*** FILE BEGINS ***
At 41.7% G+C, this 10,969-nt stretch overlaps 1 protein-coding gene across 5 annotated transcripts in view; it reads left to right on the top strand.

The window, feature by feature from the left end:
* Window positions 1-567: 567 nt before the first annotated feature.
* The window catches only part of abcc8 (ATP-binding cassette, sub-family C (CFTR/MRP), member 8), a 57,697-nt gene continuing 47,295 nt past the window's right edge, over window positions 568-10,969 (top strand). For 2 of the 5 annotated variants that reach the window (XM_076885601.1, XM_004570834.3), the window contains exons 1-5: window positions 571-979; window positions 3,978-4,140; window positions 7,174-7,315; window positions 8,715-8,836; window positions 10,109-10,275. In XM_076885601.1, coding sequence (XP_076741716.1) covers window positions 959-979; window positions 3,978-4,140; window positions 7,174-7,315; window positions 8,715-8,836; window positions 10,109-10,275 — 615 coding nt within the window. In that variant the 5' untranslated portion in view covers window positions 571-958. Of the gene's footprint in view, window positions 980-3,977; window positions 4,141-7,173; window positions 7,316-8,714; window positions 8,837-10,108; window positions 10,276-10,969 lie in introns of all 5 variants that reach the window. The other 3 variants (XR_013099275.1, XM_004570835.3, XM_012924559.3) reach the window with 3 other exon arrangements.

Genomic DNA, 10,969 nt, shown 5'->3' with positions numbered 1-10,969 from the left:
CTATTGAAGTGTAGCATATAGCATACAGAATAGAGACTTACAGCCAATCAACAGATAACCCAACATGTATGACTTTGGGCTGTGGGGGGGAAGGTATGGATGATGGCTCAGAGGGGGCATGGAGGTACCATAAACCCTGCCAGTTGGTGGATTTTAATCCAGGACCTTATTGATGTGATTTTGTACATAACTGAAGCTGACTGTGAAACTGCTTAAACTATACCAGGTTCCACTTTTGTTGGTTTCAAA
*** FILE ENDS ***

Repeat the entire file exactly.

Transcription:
At 41.7% G+C, this 10,969-nt stretch overlaps 1 protein-coding gene across 5 annotated transcripts in view; it reads left to right on the top strand.

The window, feature by feature from the left end:
* Window positions 1-567: 567 nt before the first annotated feature.
* The window catches only part of abcc8 (ATP-binding cassette, sub-family C (CFTR/MRP), member 8), a 57,697-nt gene continuing 47,295 nt past the window's right edge, over window positions 568-10,969 (top strand). For 2 of the 5 annotated variants that reach the window (XM_076885601.1, XM_004570834.3), the window contains exons 1-5: window positions 571-979; window positions 3,978-4,140; window positions 7,174-7,315; window positions 8,715-8,836; window positions 10,109-10,275. In XM_076885601.1, coding sequence (XP_076741716.1) covers window positions 959-979; window positions 3,978-4,140; window positions 7,174-7,315; window positions 8,715-8,836; window positions 10,109-10,275 — 615 coding nt within the window. In that variant the 5' untranslated portion in view covers window positions 571-958. Of the gene's footprint in view, window positions 980-3,977; window positions 4,141-7,173; window positions 7,316-8,714; window positions 8,837-10,108; window positions 10,276-10,969 lie in introns of all 5 variants that reach the window. The other 3 variants (XR_013099275.1, XM_004570835.3, XM_012924559.3) reach the window with 3 other exon arrangements.

Genomic DNA, 10,969 nt, shown 5'->3' with positions numbered 1-10,969 from the left:
CTATTGAAGTGTAGCATATAGCATACAGAATAGAGACTTACAGCCAATCAACAGATAACCCAACATGTATGACTTTGGGCTGTGGGGGGGAAGGTATGGATGATGGCTCAGAGGGGGCATGGAGGTACCATAAACCCTGCCAGTTGGTGGATTTTAATCCAGGACCTTATTGATGTGATTTTGTACATAACTGAAGCTGACTGTGAAACTGCTTAAACTATACCAGGTTCCACTTTTGTTGGTTTCAAA